“We should also be looking at the bigger picture—not just the revenue stream, but also the energy efficiency,” Campbell said. “A solar project is a vehicle for a more comprehensive energy program.”
Discussing the various options to “go solar,” ranging from power purchase agreements, to a lease in lieu of power, to direct ownership, “the tax benefits are substantial and important,” said George Livanos of Sax Macy Fromm, leading off a panel titled “Executing and Funding a Plan.” For those considering solar, “all parties need to review the benefits and look at this as part of a complete business model.”
Art Kuyumchian of Sunco Industrial described the three simplest financing options: Straight cash (“the fastest option”), institutional financing (“the banks want longer-term contracts”), and power purchase agreements. “But there are a myriad of options, and there is always something new. The devil is in the details,” he said cautioning, however, about “teaser rates” offered by some providers.
Michael Hornsby, PSE&G’s product manager for renewable energy, discussed the PSE&G Solar Loan and the Solar 4 All programs. The former is an 81 MW program with $250 million available for loans. The latter is set to invest $515 million over the next two to three years, including pole-attached neighborhood solar and installations on PSE&G-owned and third-party sites.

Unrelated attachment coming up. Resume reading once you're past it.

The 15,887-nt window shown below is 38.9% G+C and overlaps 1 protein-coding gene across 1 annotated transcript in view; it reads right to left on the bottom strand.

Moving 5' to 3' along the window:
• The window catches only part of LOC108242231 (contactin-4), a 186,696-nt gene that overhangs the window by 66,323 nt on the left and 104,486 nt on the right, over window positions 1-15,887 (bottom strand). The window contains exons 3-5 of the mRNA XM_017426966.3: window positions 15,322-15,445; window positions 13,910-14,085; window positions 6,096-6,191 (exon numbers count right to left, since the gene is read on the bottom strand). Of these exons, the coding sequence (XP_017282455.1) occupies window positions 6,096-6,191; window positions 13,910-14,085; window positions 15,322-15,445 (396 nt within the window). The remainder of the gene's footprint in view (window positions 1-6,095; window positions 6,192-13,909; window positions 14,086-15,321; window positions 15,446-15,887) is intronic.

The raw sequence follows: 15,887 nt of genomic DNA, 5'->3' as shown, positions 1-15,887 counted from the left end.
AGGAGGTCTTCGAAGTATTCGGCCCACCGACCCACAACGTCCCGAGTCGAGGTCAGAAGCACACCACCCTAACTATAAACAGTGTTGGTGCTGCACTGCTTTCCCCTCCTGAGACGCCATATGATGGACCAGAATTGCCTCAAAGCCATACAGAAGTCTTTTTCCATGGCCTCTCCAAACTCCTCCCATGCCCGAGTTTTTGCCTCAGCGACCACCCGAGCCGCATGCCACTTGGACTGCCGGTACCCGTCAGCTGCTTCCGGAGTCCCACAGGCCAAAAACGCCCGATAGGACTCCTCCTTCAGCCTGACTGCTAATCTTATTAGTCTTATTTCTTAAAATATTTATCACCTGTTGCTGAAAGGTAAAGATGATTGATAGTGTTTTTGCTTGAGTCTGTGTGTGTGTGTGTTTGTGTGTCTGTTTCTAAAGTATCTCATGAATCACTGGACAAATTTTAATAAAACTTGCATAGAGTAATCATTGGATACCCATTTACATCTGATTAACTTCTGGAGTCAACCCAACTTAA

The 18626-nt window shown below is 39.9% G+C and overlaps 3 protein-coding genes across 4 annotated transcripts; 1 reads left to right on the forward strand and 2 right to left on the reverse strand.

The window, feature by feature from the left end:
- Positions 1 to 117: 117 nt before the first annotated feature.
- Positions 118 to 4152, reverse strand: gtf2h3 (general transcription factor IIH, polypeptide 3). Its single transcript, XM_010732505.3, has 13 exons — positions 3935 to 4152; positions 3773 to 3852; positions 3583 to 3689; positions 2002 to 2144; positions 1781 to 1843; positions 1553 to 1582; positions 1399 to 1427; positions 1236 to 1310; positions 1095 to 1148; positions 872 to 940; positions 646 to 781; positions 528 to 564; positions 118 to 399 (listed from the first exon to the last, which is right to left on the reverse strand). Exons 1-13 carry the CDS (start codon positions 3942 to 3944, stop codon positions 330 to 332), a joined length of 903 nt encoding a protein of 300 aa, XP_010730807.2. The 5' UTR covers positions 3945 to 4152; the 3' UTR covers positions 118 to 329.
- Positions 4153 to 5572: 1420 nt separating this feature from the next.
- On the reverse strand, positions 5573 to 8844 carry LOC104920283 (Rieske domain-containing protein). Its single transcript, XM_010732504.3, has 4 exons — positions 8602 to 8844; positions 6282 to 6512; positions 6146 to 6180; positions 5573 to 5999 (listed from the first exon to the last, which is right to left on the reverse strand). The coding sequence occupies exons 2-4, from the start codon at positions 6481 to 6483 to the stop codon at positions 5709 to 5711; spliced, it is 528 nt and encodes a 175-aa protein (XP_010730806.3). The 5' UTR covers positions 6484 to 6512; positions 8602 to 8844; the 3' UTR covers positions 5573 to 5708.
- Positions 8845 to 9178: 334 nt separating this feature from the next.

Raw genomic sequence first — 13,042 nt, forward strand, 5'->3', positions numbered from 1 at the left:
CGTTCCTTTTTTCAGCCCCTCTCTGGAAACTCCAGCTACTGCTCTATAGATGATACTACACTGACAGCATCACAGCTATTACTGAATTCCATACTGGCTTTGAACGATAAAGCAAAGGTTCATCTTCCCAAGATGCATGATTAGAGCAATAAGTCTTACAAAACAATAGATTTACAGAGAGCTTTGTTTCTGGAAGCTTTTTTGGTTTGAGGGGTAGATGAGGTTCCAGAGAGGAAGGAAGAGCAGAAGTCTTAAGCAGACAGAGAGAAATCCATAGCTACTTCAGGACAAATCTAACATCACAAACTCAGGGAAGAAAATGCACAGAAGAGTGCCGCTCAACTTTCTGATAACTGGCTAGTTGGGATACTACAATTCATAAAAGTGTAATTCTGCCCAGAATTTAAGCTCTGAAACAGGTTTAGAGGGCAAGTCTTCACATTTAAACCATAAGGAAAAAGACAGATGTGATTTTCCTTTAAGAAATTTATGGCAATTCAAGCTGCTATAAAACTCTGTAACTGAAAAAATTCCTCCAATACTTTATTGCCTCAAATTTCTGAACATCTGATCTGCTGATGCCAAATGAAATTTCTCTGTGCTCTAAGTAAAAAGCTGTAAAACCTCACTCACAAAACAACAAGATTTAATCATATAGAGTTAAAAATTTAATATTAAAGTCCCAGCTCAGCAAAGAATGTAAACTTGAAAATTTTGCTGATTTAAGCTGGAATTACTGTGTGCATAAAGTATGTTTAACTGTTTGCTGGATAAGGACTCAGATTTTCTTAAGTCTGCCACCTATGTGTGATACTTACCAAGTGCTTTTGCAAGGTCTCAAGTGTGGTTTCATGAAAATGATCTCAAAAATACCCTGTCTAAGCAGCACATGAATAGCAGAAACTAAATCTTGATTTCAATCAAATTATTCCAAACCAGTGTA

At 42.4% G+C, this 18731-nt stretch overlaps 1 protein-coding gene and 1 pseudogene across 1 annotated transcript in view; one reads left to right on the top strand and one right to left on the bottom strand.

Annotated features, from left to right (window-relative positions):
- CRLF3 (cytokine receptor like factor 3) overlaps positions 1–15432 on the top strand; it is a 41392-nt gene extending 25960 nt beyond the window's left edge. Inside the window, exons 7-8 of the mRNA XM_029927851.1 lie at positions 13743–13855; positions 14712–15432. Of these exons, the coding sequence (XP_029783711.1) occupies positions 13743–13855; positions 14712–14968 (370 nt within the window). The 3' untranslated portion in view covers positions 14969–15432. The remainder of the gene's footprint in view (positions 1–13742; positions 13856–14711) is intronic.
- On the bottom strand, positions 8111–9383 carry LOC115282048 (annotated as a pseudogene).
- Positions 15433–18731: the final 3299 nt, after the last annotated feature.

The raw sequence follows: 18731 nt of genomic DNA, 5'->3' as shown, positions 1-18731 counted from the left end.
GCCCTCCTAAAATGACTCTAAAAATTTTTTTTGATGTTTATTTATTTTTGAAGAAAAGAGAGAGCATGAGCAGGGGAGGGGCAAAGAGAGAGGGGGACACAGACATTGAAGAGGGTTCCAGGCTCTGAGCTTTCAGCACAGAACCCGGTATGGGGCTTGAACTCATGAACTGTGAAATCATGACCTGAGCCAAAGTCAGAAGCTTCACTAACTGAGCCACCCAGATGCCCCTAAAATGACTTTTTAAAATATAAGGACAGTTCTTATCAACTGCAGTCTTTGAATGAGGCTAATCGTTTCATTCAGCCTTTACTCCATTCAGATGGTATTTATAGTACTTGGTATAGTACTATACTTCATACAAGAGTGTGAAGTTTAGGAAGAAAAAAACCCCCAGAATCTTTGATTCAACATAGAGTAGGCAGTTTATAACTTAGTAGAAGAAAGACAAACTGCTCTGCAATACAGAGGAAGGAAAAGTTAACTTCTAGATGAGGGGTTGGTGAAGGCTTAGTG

On the subject of “Critical Considerations” as the focus of the third panel, Jack Fersko of Farer Fersko addressed insurance issues related to solar/renewable. He encouraged potential users to examine the key issues within the context of insurance for green development projects, study insurance product offerings, and specifically “examine coverage for solar development” and all of its potential nuances.
“Under a traditional commercial general liability policy, is failure to meet green certification grounds for coverage? Under a professional errors and omissions policy, do risks associated with green development fall outside the scope of ordinary negligence? These are the kinds of questions that need to be asked,” he said.
Concluding the final panel, energy tax consultant Charlie Goulding of Energy Tax Savers, Inc. discussed such issues as the nuances and regulations of selling power back to the grid. Structural consultant Dave Doran of Allied Building Products addressed roof and other structural concerns and considerations relating to installing solar.
“A lot has already been done in terms of solar and other renewable energy sources in New Jersey,” Crespi concluded, “and there is still a lot to do.”
Speaking at NAIOP New Jersey program titled “How to Choose, Design, Finance, Install, Insure and even Profit from a Sustainable/Clean Energy System” is Assemblyman Upendra Chivukula. Some of the other speakers included (l-r): Steve Kisker of Wolff and Samson, Brad Campbell of Swan Creek Energy, and Jeffrey Milanaik of Heller Industrial Parks, Inc., and current NAIOP New Jersey chapter president.